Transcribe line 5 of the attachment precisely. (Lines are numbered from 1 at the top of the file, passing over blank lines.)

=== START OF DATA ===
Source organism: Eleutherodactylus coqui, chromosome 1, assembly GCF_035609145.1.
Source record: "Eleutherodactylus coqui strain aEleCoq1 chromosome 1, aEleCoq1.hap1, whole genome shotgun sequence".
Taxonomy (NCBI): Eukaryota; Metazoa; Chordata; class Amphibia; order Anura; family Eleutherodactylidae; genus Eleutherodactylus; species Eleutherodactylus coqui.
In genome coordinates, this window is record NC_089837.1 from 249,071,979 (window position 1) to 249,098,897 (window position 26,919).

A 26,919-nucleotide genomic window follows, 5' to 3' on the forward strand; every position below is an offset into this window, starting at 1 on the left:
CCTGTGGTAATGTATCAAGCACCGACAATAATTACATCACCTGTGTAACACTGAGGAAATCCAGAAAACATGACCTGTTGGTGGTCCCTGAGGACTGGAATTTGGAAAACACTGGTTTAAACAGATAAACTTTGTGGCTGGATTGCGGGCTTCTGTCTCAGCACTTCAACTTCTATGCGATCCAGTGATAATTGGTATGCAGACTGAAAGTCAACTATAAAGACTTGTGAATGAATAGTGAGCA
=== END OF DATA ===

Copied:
A 26,919-nucleotide genomic window follows, 5' to 3' on the forward strand; every position below is an offset into this window, starting at 1 on the left: